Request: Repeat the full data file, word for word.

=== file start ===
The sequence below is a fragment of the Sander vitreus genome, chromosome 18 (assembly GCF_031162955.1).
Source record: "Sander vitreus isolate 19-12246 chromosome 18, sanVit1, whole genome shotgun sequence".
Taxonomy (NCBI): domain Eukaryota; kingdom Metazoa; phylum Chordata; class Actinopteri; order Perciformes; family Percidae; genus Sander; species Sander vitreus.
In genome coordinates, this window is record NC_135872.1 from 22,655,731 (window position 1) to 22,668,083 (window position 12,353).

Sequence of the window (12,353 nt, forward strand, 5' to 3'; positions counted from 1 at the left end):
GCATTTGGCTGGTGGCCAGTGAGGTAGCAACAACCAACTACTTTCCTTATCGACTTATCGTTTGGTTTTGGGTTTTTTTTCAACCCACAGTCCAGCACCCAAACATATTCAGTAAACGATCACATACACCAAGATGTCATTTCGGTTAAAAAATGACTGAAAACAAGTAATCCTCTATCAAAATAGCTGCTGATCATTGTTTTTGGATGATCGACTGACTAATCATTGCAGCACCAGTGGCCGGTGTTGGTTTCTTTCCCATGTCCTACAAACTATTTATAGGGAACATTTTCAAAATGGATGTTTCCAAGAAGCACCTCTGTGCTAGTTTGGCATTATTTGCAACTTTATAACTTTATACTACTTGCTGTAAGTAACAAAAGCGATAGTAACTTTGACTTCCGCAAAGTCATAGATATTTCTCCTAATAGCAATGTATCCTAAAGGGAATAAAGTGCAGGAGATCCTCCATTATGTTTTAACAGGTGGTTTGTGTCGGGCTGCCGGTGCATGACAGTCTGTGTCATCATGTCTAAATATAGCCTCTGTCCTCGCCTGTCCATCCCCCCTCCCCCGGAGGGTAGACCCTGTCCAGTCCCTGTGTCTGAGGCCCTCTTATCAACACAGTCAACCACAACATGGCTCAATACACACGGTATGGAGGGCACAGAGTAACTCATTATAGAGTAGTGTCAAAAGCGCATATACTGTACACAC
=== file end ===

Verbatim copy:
The sequence below is a fragment of the Sander vitreus genome, chromosome 18 (assembly GCF_031162955.1).
Source record: "Sander vitreus isolate 19-12246 chromosome 18, sanVit1, whole genome shotgun sequence".
Taxonomy (NCBI): domain Eukaryota; kingdom Metazoa; phylum Chordata; class Actinopteri; order Perciformes; family Percidae; genus Sander; species Sander vitreus.
In genome coordinates, this window is record NC_135872.1 from 22,655,731 (window position 1) to 22,668,083 (window position 12,353).

Sequence of the window (12,353 nt, forward strand, 5' to 3'; positions counted from 1 at the left end):
GCATTTGGCTGGTGGCCAGTGAGGTAGCAACAACCAACTACTTTCCTTATCGACTTATCGTTTGGTTTTGGGTTTTTTTTCAACCCACAGTCCAGCACCCAAACATATTCAGTAAACGATCACATACACCAAGATGTCATTTCGGTTAAAAAATGACTGAAAACAAGTAATCCTCTATCAAAATAGCTGCTGATCATTGTTTTTGGATGATCGACTGACTAATCATTGCAGCACCAGTGGCCGGTGTTGGTTTCTTTCCCATGTCCTACAAACTATTTATAGGGAACATTTTCAAAATGGATGTTTCCAAGAAGCACCTCTGTGCTAGTTTGGCATTATTTGCAACTTTATAACTTTATACTACTTGCTGTAAGTAACAAAAGCGATAGTAACTTTGACTTCCGCAAAGTCATAGATATTTCTCCTAATAGCAATGTATCCTAAAGGGAATAAAGTGCAGGAGATCCTCCATTATGTTTTAACAGGTGGTTTGTGTCGGGCTGCCGGTGCATGACAGTCTGTGTCATCATGTCTAAATATAGCCTCTGTCCTCGCCTGTCCATCCCCCCTCCCCCGGAGGGTAGACCCTGTCCAGTCCCTGTGTCTGAGGCCCTCTTATCAACACAGTCAACCACAACATGGCTCAATACACACGGTATGGAGGGCACAGAGTAACTCATTATAGAGTAGTGTCAAAAGCGCATATACTGTACACAC